A woman attending this year's Burning Man festival in the Nevada desert has reportedly been killed in a bus accident. The woman, who has not been identified pending notification of her next of kin, fell under a bus carrying festival attendees, reports the Burning Man Blog. What are some of the legal options the woman's family may have following this tragic incident? Wrongful Death Lawsuit When a person's death may be caused by the intentional or negligent actions of another, the deceased person's family may decide to file a wrongful death lawsuit. Injured? Exercise your legal rights. Get in touch with a knowledgeable personal injury attorney in your area today. Wrongful death lawsuits generally require the survival of family members who are suffering financial harm as a result of their family member's death. The wrongful death lawsuit seeks to compensate surviving family members for this financial loss, by awarding them damages in the amount of lost support, services, and income the deceased may have provided as well as medical and funeral expenses. Liability of Festival Organizers One possible avenue of legal recourse would be to bring suit against the organizers of the festival for negligence. Negligence generally requires that a person or business have a duty to act reasonably, and that by failing to do so, they caused injury or death. In this case, the woman's family could claim that the festival organizers had a duty to make the festival grounds reasonably safe and that their failure to do so caused the woman's death. Liability of Bus Driver, Owner The woman's family could also allege negligence on the part of the bus driver, as well as the owner of the bus or bus company. Buses are generally considered to be common carriers, which makes them subject to a higher standard of safety. This may mean that even a minor breach of the bus driver's duty to act safely may be sufficient for liability for negligence. However, this typically only applies to injuries to passengers. If the bus was being driven by someone other than the owner who was being compensated for doing so, the owner of the bus or bus company may also be liable for any negligence on the part of the driver under the legal doctrine of respondeat superior. The owner of a vehicle may also be held liable for the negligent acts of the driver if it was found they had a reason to know the person was a bad driver or was otherwise unfit to operate the vehicle. Related Resources: Woman Dies In Bus Accident At Burning Man (SFist) Play Legally on the Playa: 5 Legal Issues at Burning Man (FindLaw's Legally Weird) Burning Man Lawsuit Filed, Show May be in Jeopardy (FindLaw's Law and Daily Life) Injured on a Bus? 5 Legal Points to Consider (FindLaw's Injured)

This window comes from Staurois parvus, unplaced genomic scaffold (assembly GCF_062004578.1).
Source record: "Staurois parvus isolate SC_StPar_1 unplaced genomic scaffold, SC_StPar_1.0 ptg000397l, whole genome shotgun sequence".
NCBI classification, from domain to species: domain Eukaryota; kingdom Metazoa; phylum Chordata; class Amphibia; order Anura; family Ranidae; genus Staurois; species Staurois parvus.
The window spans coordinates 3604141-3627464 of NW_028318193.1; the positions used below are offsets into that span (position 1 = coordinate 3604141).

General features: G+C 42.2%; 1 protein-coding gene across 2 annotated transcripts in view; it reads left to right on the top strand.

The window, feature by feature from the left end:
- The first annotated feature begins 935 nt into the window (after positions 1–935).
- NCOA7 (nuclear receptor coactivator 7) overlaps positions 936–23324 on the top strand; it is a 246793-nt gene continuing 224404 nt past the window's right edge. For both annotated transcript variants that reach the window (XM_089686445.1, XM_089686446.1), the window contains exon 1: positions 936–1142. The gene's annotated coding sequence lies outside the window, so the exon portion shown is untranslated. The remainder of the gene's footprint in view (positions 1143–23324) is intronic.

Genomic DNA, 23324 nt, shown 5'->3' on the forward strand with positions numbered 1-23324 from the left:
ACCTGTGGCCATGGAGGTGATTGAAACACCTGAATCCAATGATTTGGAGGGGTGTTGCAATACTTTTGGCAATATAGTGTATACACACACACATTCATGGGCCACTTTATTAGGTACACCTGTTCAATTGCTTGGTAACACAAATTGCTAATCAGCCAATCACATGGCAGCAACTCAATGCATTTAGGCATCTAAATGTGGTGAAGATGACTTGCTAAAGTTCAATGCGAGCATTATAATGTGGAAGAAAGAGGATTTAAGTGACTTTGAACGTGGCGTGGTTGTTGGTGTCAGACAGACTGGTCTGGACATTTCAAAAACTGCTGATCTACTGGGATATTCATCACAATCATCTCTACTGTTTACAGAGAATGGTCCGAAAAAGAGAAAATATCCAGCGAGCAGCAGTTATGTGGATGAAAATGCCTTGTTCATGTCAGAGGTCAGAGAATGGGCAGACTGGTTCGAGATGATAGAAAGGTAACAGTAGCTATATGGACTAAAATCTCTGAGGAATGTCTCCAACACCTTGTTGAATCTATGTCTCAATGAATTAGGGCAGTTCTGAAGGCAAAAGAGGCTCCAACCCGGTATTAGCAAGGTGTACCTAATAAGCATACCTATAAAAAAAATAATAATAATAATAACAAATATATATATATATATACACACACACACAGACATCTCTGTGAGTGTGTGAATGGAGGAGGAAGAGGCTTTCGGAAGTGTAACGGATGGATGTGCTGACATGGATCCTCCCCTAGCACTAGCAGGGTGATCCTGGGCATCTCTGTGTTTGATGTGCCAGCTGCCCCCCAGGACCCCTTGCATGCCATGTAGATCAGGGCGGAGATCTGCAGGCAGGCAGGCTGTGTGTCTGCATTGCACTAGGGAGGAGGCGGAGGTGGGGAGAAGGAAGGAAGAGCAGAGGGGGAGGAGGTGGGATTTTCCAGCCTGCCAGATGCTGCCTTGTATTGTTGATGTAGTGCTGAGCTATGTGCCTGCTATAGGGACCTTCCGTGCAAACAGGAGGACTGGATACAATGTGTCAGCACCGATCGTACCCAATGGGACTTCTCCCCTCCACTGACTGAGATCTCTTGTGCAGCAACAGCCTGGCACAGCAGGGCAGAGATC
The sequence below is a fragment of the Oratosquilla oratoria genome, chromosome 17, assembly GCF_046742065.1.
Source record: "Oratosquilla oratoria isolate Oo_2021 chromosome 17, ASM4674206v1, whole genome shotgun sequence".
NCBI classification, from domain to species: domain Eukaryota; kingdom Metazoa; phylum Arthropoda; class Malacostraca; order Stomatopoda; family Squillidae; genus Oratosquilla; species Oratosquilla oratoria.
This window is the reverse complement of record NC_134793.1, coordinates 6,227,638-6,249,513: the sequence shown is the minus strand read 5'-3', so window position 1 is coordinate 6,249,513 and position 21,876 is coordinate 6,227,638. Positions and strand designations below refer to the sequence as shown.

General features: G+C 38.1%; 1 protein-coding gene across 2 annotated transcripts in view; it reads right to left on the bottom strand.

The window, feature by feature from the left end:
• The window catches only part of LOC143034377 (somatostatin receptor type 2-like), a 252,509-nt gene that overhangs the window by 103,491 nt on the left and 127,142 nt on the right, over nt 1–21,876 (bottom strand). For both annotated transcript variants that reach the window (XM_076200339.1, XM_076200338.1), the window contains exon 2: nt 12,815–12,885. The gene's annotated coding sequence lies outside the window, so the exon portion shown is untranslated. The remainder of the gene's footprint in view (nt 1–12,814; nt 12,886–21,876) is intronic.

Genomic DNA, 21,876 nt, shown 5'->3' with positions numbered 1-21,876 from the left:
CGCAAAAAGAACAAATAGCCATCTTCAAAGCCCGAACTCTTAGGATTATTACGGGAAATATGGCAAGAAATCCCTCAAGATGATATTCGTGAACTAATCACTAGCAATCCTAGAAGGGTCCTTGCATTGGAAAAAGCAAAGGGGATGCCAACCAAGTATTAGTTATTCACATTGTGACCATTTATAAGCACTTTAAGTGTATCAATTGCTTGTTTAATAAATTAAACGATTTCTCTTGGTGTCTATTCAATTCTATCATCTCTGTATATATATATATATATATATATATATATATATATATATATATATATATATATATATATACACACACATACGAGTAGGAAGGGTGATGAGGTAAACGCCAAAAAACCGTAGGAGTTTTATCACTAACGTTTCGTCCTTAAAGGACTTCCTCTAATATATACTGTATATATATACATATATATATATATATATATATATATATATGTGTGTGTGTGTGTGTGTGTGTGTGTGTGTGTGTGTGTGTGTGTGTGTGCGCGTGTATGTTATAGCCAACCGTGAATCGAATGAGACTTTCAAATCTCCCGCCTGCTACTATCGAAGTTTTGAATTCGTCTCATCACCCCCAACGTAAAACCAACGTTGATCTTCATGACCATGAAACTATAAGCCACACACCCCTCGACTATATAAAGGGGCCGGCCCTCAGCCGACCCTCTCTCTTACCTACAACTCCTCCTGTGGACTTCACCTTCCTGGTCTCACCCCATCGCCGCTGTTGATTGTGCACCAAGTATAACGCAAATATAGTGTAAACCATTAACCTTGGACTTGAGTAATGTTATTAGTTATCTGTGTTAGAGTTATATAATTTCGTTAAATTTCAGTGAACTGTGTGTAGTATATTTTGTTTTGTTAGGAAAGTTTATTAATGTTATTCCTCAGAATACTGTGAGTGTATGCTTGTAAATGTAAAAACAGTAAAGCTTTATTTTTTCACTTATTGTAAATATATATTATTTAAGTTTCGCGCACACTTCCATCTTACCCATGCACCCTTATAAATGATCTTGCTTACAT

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Lifeguards and Liability: 3 Things Swimmers Should Know